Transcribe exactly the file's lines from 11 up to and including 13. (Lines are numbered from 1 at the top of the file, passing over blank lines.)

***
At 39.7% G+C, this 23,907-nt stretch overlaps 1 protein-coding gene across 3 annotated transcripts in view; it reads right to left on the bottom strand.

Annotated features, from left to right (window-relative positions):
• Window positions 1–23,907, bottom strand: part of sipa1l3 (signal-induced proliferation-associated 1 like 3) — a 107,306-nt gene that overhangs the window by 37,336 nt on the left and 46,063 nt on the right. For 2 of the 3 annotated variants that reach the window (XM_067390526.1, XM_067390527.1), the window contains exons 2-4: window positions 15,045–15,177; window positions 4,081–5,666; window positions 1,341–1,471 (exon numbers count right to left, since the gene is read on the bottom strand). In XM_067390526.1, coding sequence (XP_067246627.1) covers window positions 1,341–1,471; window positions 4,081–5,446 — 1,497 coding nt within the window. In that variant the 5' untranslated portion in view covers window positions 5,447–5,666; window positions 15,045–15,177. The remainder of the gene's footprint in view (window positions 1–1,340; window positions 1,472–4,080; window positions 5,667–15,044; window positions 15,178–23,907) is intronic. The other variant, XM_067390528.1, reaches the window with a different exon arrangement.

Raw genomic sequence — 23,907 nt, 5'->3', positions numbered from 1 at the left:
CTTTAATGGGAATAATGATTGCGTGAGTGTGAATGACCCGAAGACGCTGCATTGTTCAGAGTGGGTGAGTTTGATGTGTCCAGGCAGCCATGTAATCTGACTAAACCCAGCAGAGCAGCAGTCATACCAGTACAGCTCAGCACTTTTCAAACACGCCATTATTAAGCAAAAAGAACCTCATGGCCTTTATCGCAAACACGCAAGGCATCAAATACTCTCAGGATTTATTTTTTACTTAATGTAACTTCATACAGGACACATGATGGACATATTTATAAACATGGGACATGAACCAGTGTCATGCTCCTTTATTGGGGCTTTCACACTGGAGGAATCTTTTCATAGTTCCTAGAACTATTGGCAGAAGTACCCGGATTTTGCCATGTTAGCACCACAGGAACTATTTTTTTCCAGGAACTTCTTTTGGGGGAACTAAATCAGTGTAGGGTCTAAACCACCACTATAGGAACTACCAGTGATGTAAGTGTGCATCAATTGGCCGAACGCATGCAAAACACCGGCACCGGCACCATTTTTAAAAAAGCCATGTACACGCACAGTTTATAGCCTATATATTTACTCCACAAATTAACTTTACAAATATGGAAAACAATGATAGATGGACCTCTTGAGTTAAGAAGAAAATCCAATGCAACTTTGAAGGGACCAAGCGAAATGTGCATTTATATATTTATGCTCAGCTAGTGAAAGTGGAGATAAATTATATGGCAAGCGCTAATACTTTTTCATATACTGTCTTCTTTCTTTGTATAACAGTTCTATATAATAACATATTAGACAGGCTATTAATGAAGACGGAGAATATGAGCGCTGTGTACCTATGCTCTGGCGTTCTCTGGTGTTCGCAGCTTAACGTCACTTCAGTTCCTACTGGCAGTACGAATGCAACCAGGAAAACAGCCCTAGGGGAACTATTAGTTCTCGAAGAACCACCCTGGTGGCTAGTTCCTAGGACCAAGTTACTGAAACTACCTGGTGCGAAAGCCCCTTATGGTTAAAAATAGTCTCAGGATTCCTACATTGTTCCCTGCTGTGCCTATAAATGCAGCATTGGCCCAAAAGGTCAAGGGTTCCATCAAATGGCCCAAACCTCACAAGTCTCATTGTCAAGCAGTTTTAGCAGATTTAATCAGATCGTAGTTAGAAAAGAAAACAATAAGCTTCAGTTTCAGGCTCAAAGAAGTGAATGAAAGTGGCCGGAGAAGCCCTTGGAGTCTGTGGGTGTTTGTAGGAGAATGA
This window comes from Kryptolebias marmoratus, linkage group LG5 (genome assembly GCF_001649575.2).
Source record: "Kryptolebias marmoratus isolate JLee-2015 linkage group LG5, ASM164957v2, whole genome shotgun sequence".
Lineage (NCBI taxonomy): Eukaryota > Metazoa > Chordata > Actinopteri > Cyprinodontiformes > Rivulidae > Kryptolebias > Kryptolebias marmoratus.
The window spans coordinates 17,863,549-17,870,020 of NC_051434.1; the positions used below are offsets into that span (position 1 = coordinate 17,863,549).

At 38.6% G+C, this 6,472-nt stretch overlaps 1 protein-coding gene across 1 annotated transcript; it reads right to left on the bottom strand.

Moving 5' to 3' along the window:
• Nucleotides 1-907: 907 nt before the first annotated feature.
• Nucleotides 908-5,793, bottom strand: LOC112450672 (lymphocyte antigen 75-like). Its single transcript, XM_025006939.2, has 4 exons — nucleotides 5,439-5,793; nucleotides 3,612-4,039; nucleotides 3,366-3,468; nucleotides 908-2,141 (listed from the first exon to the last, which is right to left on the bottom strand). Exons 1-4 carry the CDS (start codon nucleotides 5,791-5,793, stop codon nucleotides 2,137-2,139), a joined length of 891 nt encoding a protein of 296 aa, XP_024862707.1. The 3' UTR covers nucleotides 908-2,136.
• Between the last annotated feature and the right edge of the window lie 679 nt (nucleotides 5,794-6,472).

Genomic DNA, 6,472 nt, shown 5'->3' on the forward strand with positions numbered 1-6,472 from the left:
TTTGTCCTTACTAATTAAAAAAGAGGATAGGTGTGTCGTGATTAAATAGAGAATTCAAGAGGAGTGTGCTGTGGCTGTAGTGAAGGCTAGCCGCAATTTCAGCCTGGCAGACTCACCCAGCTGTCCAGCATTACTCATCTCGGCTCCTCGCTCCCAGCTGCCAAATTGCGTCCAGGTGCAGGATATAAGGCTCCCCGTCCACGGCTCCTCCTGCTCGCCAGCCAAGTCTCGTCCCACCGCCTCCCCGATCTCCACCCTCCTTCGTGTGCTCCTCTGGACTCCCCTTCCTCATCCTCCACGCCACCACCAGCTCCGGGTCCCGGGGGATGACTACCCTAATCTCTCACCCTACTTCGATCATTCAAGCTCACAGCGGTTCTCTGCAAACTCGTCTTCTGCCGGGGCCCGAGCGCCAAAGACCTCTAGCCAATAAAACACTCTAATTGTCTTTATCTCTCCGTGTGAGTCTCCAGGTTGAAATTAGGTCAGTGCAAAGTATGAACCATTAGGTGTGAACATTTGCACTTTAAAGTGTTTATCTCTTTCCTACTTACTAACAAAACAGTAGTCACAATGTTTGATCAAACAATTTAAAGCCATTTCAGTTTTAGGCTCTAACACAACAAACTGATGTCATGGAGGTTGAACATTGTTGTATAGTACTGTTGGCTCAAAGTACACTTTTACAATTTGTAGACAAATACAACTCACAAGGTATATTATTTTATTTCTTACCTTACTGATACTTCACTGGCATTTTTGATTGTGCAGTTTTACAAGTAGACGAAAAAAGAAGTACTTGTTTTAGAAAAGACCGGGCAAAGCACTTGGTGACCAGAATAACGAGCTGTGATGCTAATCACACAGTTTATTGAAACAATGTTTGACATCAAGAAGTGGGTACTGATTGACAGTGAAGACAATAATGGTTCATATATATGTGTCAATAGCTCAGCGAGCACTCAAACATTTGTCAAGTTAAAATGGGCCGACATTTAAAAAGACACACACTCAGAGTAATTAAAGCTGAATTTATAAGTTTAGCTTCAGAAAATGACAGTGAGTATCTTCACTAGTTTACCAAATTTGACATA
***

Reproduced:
Moving 5' to 3' along the window:
• Nucleotides 1-907: 907 nt before the first annotated feature.
• Nucleotides 908-5,793, bottom strand: LOC112450672 (lymphocyte antigen 75-like). Its single transcript, XM_025006939.2, has 4 exons — nucleotides 5,439-5,793; nucleotides 3,612-4,039; nucleotides 3,366-3,468; nucleotides 908-2,141 (listed from the first exon to the last, which is right to left on the bottom strand). Exons 1-4 carry the CDS (start codon nucleotides 5,791-5,793, stop codon nucleotides 2,137-2,139), a joined length of 891 nt encoding a protein of 296 aa, XP_024862707.1. The 3' UTR covers nucleotides 908-2,136.